By Ella Nilsen, CNN
The Biden administration is unveiling a new proposed rule that, if enacted, would effectively phase out compact fluorescent light bulbs and move the US light bulb markets decisively to more energy-efficient LEDs.
The Department of Energy is proposing the rule on Monday with the aim to finalize it by the end of President Joe Biden’s first term. The rule would more than double the current minimum light bulb efficiency level, from its current standard of 45 lumens per watt to over 120 lumens per watt for the most common bulbs. The details of the proposed rule were shared first with CNN.
This change will accelerate what White House National Climate Advisor Ali Zaidi said is an “increasing shift in the marketplace toward LED lighting” over the last decade. Zaidi said moving away from compact fluorescents and even less efficient incandescent bulbs will ultimately lead to savings for consumers.
“The mandate to the Department of Energy from Congress is to find ways to save money for American consumers,” Zaidi told CNN in an interview. “LEDs are now an order of magnitude cheaper than just a decade ago.”
The proposed rule comes on top of the Biden administration’s move to get inefficient incandescent bulbs off the shelves by the summer of 2023. The Department of Energy finalized a rule to phase out the old-fashioned bulbs in the spring, capping off a decades-long bipartisan effort started in the Bush administration to get them off the shelves.
That was complicated by former President Donald Trump in 2019, whose administration undid a previous Obama-era light bulb rule. Trump once famously complained about the quality of the light coming from LED bulbs, telling House Republicans “I always look orange” in the energy-efficient lighting.
Zaidi said that LED lighting technology has improved tremendously since the early days of LEDs, providing better light for a fraction of the cost.
LED bulbs can last three to five times longer than a compact fluorescent bulb, and up to 30 times longer than an incandescent bulb, according to the Department of Energy. Unlike both incandescent and compact fluorescent bulbs, LEDs release very little heat, and thus waste less energy.
“If a particular light fixture was costing someone $10 in a year, then it’s going to be costing much, much less,” Zaidi said.
Even before the latest proposed rule, LED use in the US has grown significantly in recent years. Nearly 50% of US households said they used LED bulbs for most or all their indoor lighting, according to the 2020 Residential Energy Consumption Survey. It was a huge increase from the 2015 survey, where just 4% of households reported using LEDs for most or all indoor light use.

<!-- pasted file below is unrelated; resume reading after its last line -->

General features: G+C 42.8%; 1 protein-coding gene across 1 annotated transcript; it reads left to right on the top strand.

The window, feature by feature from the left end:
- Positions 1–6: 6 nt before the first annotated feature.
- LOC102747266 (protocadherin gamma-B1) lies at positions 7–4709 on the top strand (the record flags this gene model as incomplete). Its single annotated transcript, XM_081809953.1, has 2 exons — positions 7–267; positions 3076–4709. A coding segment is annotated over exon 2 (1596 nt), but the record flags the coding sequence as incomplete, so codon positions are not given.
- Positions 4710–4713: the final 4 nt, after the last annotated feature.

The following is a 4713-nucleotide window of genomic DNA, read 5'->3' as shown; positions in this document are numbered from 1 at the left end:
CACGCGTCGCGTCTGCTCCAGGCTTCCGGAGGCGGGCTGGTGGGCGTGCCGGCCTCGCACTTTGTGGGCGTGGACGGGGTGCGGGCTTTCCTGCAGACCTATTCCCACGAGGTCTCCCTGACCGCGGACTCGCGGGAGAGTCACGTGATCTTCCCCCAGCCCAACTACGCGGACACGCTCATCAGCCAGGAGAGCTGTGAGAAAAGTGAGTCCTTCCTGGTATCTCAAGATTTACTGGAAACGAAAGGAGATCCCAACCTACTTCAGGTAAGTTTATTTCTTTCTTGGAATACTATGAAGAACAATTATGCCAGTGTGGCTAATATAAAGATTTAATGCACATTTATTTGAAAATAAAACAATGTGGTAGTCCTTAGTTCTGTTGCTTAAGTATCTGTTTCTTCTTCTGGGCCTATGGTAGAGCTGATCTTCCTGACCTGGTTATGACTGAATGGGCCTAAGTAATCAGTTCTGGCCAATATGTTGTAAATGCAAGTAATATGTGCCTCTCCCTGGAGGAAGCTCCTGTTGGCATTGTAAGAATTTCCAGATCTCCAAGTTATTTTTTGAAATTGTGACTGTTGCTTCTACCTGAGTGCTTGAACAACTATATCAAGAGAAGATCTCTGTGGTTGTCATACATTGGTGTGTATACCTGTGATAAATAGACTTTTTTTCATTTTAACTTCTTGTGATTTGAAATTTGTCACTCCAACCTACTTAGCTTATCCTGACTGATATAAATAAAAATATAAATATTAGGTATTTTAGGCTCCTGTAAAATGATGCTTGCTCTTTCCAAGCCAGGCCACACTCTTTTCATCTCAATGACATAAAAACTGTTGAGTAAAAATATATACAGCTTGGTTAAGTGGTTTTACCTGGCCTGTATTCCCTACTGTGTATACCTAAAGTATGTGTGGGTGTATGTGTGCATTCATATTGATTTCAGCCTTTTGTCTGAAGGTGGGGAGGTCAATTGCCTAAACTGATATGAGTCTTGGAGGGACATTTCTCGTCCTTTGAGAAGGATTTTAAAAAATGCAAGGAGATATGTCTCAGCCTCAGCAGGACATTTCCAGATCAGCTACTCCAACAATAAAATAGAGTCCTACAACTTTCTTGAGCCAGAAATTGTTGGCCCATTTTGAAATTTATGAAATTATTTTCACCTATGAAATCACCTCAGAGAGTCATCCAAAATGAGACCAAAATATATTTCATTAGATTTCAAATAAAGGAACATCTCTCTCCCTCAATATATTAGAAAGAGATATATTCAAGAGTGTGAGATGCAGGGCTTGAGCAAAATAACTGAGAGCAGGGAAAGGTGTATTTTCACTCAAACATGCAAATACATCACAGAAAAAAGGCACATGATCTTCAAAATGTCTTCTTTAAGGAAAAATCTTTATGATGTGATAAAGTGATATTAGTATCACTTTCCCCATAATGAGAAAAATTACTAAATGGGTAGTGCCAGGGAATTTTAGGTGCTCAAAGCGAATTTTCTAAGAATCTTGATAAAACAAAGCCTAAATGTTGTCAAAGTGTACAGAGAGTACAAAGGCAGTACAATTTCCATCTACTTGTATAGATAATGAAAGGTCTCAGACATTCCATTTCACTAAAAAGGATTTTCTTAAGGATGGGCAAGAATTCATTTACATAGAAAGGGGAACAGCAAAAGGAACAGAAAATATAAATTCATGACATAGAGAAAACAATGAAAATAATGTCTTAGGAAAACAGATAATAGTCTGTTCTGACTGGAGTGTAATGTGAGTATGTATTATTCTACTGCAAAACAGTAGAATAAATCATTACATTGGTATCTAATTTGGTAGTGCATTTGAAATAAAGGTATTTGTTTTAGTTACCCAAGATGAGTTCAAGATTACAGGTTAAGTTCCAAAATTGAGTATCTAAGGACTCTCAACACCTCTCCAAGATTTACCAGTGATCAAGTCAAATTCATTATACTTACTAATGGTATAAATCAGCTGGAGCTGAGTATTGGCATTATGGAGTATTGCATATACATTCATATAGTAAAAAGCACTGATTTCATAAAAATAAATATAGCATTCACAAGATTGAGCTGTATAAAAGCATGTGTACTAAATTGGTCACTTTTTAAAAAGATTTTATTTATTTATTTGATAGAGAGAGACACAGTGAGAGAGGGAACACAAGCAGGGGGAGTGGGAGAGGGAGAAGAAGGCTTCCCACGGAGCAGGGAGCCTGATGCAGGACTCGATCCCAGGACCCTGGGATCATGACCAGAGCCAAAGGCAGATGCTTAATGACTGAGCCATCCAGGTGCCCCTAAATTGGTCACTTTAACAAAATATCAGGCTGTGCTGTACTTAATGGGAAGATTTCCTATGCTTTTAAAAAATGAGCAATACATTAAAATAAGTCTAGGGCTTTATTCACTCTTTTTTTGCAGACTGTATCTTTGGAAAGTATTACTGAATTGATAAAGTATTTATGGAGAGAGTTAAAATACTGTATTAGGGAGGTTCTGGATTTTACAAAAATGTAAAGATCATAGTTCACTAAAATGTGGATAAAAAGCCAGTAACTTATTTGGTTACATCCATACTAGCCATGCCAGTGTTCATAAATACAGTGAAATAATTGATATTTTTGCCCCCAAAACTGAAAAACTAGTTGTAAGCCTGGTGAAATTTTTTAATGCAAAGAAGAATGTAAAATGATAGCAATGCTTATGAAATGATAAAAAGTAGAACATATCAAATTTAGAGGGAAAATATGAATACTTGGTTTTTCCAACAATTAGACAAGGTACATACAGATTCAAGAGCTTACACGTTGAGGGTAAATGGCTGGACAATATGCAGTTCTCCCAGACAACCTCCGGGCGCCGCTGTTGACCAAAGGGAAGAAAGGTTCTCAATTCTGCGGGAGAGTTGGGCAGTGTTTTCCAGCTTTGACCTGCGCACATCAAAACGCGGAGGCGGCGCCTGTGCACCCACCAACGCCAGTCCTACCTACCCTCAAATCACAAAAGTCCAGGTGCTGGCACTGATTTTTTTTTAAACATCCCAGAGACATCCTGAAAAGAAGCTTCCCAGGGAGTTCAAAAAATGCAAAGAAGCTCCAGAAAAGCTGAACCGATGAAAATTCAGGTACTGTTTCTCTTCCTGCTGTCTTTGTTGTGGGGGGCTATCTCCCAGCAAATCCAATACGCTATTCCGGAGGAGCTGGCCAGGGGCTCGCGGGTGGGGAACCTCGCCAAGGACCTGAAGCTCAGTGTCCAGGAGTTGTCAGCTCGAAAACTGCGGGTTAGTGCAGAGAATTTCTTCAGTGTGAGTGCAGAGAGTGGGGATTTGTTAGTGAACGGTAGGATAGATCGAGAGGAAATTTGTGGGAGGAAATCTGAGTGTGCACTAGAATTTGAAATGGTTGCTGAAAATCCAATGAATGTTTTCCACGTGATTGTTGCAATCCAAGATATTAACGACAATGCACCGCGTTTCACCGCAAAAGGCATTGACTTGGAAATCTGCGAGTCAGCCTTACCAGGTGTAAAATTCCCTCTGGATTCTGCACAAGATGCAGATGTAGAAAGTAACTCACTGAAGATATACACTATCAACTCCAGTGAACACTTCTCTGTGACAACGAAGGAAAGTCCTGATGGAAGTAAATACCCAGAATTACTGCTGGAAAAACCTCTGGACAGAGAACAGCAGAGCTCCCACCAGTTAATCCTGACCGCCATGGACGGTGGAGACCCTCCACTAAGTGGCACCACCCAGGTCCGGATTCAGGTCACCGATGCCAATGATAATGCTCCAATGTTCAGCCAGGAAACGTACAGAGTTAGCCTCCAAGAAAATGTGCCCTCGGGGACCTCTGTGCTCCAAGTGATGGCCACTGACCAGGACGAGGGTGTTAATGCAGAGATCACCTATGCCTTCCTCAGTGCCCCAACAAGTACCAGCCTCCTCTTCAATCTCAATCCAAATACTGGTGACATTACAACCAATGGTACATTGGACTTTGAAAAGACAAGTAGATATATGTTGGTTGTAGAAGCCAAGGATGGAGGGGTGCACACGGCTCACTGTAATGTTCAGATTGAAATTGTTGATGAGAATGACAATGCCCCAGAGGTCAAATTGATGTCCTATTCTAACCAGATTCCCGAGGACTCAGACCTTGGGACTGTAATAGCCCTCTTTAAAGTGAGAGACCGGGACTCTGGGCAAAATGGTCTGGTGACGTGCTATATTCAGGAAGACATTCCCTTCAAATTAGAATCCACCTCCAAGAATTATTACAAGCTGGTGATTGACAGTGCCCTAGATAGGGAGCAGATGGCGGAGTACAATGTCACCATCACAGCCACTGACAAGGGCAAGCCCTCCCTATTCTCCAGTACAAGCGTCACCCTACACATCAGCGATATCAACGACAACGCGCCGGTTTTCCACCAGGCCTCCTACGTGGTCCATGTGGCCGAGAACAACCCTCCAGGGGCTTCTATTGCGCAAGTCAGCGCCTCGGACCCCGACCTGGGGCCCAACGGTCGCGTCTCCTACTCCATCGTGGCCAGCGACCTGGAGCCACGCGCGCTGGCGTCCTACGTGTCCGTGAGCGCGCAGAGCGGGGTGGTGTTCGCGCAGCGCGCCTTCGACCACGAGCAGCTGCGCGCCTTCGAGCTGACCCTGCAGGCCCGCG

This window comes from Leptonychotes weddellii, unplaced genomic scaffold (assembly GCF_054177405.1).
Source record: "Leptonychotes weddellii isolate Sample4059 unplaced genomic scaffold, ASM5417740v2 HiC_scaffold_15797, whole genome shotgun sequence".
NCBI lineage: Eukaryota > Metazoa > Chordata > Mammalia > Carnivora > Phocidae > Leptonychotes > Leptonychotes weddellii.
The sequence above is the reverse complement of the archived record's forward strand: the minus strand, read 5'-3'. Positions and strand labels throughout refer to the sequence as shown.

That same survey showed just 12% of US households said they used compact fluorescents as their predominant source of lighting, down from 32% in 2015.
DOE also estimates the proposed changes will help put a dent in planet-warming emissions, cutting 131 million metric tons of carbon dioxide and 903 thousand tons of methane over the next 30 years — roughly equal to the electricity that 29 million homes use in one year.
Energy Secretary Jennifer Granholm said in a statement the changes would “help lower energy costs and keep money in the pockets of American families while reducing our nation’s carbon footprint.”
The rulemaking is also part of an administration goal to take 100 actions in the past year to make energy efficiency standards stronger. The White House announced Monday it had surpassed its goal with stronger standards on gas furnaces, air conditioners and clothes dryers.
Zaidi told CNN it is part of a broader effort by the Biden administration to move Americans’ appliances to more energy efficient and cost-effective ones that also release far less heat-trapping greenhouse gas emissions into the air. For instance, Zaidi said DOE is also at work on a rule to make residential cooking products like stoves and ovens more efficient.
Zaidi added the administration is trying to use a combination of federal standards and incentives to push consumers toward energy-efficient and cleaner products for their homes, whether it be a light bulb, an HVAC unit or a stove.
“We’re laying the foundation for people in every year of this administration being able to lock in more ways to save money on energy bills,” Zaidi said. “One of the things we’ve heard loud and clear is how focused consumers are on not only recognizing that energy costs are front of mind now, but that there are these products that help them avoid impacts to their bottom line as energy costs fluctuate in the future.”
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